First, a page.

Let’s face it. The bicycle is not the simple frameset-and-wheels contraption you might think it is. There are lots of small bits connected to bigger bits, requiring frequent adjustment, cleaning, and repair to keep things operating in an orderly fashion.
Much of that maintenance is fairly straightforward, involving whatever wrench and lube you have handy. But some things are just plain silly. They work the opposite of the way common sense tells you they should work. As a public service, Mtbr has outlined the most perplexing, vexing, and potentially catastrophic mountain biking annoyances — in order of aberration from No. 5 to No. 1.
5. Clipless pedals
This is more linguistic abuse than anything mechanical, but how did we ever get stuck using “clipless” to describe a mechanism requiring a cleat and pedal cage to — yes, clip — together? What other industry could get away with such folly? Would you buy a new car with clipless seatbelts? Or go rock climbing with clipless belays? This term started as the antithesis to toeclips. But that’s no excuse — it didn’t make sense then and it still doesn’t.
4. Headset caps
In every other endeavor in life, the cap goes on last. Hubcaps go on after the wheel is mounted. Toothpaste caps go on when you’re done squeezing. But a bike headset works just the opposite. You put the cap on first — before you adjust and tighten the stem. There’s a perfectly good reason why: Screwing on the cap secures the fork in the headset, allowing the stem to be mounted without play. It makes total sense. It’s just not the way things are usually done. Yes, you could put the cap on last. But unless you’re very lucky, it will end badly, with ominous clunking in between.
Most variable-speed devices such as cars, blenders, and snowmobiles start out in a low gear. Bike derailleurs aren’t like that. In neutral — with no tension on the cable — they’re actually in their highest gear on the smallest cog. It flies against all reason. Shimano, bless their monopolistic little hearts, indirectly tried to remedy this a few years ago with Rapid Rise, a derailleur that cycled through the gears from low (biggest cog) to high. It drew critical acclaim, got OEM’d on a few bikes, and then promptly disappeared. The big gotcha: Faced with a sudden riser, you couldn’t grab clumps of gear, but instead had to multi-click release the way you do on a normal setup when you’re shifting to a higher gear. It’s certainly possible to leave a bike in a low gear. But that shortens cable resilience and needlessly tensions the derailleur spring. In addition, it’s just kind of annoying to those who seek symmetry and logic in all things mechanical.
2.5 Derailleur adjustment screws
Derailleurs are equipped with two stop screws, often set horizontally next to each other in a nearly impossible place to see or even reach. If there truly was a God, the outer screw would adjust the outermost range of the derailleur or highest gear, and inner screw the inside range or lowest gear. Because visually, that’s the way they line up. But go figure, the screw positions on many derailleurs are precisely the opposite of what logic would dictate. The outer screw adjusts low gear, and the inner screw the high gear. By the time you figure out which is which, you’re ready to commit component abuse. Counterintuitive used to be the de facto standard. But because newer derailleurs are addressing it, we’re giving this nuisance only half a tick.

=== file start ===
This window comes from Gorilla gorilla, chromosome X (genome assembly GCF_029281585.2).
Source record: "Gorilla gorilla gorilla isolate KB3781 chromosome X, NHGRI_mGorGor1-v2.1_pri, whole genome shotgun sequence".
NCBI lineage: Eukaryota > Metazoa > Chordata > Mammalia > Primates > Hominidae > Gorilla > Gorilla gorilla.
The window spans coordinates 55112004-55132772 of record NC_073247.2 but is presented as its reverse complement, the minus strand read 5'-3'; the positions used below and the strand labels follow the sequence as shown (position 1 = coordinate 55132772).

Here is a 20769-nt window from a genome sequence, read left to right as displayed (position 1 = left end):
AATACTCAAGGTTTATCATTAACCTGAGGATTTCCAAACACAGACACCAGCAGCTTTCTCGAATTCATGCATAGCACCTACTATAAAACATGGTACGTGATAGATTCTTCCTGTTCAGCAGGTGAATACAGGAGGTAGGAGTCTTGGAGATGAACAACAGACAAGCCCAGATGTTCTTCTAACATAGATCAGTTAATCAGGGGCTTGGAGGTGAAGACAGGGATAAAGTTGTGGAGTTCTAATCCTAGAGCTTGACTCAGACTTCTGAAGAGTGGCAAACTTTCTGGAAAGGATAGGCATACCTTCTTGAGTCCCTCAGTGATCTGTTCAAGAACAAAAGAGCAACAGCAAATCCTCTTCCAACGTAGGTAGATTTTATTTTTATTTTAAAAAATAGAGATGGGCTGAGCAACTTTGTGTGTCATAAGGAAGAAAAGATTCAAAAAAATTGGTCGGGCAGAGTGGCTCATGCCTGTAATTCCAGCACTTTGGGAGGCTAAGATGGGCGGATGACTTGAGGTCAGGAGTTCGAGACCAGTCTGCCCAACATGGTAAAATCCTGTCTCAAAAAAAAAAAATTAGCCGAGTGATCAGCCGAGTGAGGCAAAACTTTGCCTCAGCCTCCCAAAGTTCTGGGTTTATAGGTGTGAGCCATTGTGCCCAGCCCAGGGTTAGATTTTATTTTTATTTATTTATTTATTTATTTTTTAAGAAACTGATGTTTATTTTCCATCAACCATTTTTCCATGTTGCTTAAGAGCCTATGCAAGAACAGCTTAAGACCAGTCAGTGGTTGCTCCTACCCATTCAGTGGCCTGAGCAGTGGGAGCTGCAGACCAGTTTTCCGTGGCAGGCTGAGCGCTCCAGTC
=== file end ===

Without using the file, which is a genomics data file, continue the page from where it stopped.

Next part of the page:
2. Barrel adjusters
In normal walks of life, you turn something clockwise to tighten it, and counterclockwise to loosen. In adjusting bike cables, you of course do the exact opposite. Turning the barrel adjuster clockwise slackens rather than tensions the cable. Remember this particularly when trying to fix shift slop out on the trail, or you will end up wanting to self-harm.
1. Reverse thread
It’s happened to all of us. Well, most of us. We get a call from a friend who’s trying to put together a new bike. “I’m trying to screw in the pedal,” they say. “It doesn’t seem to want to go in all the way.” Uh-oh. You had told them, when they got the bike, you’d be happy to help them put it together. You told them to be sure to call if they had any questions. But now it’s too late. Here’s the thing: No one, even the greenest novice, should have to undergo the agony of a stripped a crank arm, and probably the axle too. The left pedal should screw in exactly the same as the right pedal — you know, the normal way. Clockwise. But it doesn’t.
Figuring out why involves a technical discussion of “precession” and rotational forces that will make your head hurt. Some pin the blame on the Wright Brothers. But whatever the reason, reverse threading is the single most annoyingly irrational and counterintuitive procedure in the entire pantheon of bicycle mechanics. I mean, one thread one way, the other the opposite? Try putting together an Ikea shelf unit like that. We can only hope that newbies learn their lesson the hard way on a K-Mart special instead of a SRAM Eagle XX1 crankset.
Okay, is all of the above clear? Great. Now we can move onto something sensible, like why the front shifter changes gears the exact opposite of the rear.